Embryos might be listed as dependents on tax returns, Georgia guidelines | Georgia

Georgia taxpayers can now list embryos as dependents on their tax returns.

In a news release on MondayThe Georgia department of revenue said it would begin to recognize “any unborn child with a detectable human heartbeat … as an eligible child for [an] individual income tax dependent exemption”.

The announcement follows the supreme court’s June 24 ruling that overturned the landmark Roe v Wade ruling that established the national right to abortion nearly 50 years earlier. A lower federal appeals court also decided on July 20 to allow the Georgia law that bans most abortions in the state to go into effect.

Officials also said that taxpayers filing returns from July 20 onwards can claim a deduction of up to $3,000 for any fetus whose heartbeat could be detected. That “could happen as early as six weeks’ gestation”, before most women know they are pregnant, the statement said.

Taxpayers must be prepared to provide “relevant medical records or other supporting documents … if requested by the [revenue] department”.

Legal analysts and abortion rights advocates greeted the announcement with dismay and skepticism.

Anthony Michael Kreis, a Georgia State University law professor and political scientist, tweeted that some pregnancies detected within six weeks of conception “were the result of natural miscarriages”, which could the Georgia treasury would “leave a lot of cash out for a pregnancy that would never come. to term.”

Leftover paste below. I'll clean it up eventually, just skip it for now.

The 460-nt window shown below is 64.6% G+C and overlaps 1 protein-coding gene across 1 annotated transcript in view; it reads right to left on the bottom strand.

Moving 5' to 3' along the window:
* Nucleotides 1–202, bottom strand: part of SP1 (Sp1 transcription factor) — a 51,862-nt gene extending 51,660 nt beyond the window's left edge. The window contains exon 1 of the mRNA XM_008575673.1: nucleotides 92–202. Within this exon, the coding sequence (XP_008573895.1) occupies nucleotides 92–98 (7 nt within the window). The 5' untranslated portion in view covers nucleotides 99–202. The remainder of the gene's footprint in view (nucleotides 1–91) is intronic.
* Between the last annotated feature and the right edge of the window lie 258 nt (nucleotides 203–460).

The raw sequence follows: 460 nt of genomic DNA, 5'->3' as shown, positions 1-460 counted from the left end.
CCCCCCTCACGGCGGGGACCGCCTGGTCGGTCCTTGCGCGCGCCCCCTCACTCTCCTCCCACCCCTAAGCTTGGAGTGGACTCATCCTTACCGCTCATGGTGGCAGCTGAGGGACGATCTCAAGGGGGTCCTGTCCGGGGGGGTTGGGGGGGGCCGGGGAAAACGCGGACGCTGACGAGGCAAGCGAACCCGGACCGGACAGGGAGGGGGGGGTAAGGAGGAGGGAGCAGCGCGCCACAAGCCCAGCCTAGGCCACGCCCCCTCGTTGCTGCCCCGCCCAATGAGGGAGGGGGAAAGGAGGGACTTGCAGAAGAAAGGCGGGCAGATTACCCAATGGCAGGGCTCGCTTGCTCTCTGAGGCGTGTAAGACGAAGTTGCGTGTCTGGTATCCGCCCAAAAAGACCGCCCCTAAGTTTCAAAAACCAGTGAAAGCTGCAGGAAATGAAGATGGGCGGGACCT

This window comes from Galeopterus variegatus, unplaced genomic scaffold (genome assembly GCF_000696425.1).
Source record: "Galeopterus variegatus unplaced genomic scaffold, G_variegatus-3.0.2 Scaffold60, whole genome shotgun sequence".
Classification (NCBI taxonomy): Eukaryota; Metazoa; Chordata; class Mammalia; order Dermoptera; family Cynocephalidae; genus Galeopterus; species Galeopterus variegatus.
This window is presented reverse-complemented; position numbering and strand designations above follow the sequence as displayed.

And given how high the percentage of pregnancies that result in natural miscarriages, the treasury is going to be handing out a lot of cash for pregnancies that would never come to term. (That might be good public health policy though it may be a lot more money than anticipated.)

— Anthony Michael Kreis (@AnthonyMKreis) August 1, 2022

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And because of how high the percentage of pregnancies that lead to natural miscarriages, the treasury will be giving out a lot of money for pregnancies that would never come. (That might be good public health policy even though it might cost a lot more money than expected.)

— Anthony Michael Kreis (@AnthonyMKreis) August 1, 2022

Lauren Groh-Wargo, Stacey Abrams’ campaign manager for Georgia governor, tweeted: “So what happens when you claim your fetus as a dependent and if a miscarriage occurs later in the pregnancy, you both get investigated. [possible] tax fraud and illegal abortion?”

The Georgia revenue department’s announcement Monday came less than a month after a pregnant woman in Texas argument in mind to the police that her unborn child should be counted as an additional passenger on receiving a traffic ticket for driving alone in a high occupancy lane – or HOV. The woman did not talk about the ticket but said she plans to go to court to try her argument there.

More than half of America’s states have banned abortion or are expected to ban it after the supreme court returned abortion regulation to the state level. Prohibitions like Georgia’s they forced patients seeking abortions to travel hundreds of miles from homesometimes putting themselves, their friends, their families and abortion rights organizations in legal jeopardy as some states try to criminalize helping people end a pregnancy.

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